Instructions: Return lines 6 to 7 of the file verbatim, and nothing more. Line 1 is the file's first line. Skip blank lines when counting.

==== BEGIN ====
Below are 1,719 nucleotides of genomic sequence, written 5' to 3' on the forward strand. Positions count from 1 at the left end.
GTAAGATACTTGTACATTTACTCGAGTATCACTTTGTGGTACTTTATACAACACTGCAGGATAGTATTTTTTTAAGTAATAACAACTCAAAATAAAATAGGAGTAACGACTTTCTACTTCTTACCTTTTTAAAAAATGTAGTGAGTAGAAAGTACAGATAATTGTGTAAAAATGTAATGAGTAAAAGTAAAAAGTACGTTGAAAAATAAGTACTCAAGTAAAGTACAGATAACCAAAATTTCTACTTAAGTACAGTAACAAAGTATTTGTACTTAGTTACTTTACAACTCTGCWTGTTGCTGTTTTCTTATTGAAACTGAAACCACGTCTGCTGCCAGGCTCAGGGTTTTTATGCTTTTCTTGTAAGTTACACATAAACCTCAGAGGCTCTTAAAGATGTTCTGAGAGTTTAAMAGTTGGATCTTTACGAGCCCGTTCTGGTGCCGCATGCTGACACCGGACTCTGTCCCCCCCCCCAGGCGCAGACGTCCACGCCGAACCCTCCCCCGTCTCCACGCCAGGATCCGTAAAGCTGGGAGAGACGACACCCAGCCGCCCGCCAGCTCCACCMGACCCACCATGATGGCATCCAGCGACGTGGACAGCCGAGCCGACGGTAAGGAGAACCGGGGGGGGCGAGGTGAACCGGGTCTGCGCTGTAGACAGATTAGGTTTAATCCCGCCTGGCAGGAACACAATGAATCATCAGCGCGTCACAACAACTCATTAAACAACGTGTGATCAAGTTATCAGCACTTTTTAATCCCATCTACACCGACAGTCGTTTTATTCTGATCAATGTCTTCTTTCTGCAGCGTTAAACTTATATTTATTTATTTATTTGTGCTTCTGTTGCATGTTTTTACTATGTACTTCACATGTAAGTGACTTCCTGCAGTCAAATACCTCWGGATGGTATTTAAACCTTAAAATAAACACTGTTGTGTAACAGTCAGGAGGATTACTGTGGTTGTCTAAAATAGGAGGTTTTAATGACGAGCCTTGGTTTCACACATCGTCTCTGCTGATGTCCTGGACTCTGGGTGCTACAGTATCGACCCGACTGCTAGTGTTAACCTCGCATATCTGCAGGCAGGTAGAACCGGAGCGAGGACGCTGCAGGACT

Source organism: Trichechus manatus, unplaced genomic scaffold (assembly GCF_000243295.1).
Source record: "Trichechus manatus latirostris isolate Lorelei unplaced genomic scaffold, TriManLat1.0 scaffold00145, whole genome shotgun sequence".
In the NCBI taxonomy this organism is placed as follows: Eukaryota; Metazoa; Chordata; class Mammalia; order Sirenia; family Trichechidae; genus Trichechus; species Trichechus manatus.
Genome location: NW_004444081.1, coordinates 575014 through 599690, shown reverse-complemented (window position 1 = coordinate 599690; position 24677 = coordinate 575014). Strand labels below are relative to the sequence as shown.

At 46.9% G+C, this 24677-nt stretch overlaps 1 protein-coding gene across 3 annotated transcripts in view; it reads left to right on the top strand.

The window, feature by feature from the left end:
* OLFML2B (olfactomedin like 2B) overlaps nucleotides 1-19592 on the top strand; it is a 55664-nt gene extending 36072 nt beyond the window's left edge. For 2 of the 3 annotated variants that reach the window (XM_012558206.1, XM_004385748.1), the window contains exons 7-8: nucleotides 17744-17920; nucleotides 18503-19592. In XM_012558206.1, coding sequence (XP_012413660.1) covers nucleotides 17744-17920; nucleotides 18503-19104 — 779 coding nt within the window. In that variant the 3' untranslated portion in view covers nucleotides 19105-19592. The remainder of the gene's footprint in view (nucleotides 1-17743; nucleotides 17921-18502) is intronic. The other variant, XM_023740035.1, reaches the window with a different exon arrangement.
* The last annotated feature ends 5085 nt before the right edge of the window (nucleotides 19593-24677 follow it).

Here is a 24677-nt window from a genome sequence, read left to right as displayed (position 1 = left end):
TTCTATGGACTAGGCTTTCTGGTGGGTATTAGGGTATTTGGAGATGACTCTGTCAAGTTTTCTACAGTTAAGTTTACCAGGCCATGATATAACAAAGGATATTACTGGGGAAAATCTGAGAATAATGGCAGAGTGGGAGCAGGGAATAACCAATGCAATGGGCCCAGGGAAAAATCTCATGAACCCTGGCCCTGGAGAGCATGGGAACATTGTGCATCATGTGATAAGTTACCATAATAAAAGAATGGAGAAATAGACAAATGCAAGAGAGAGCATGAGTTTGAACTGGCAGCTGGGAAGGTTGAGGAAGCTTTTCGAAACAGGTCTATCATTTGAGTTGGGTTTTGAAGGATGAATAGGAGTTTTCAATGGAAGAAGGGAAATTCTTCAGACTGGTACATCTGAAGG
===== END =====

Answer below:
Genome location: NW_004444081.1, coordinates 575014 through 599690, shown reverse-complemented (window position 1 = coordinate 599690; position 24677 = coordinate 575014). Strand labels below are relative to the sequence as shown.

At 46.9% G+C, this 24677-nt stretch overlaps 1 protein-coding gene across 3 annotated transcripts in view; it reads left to right on the top strand.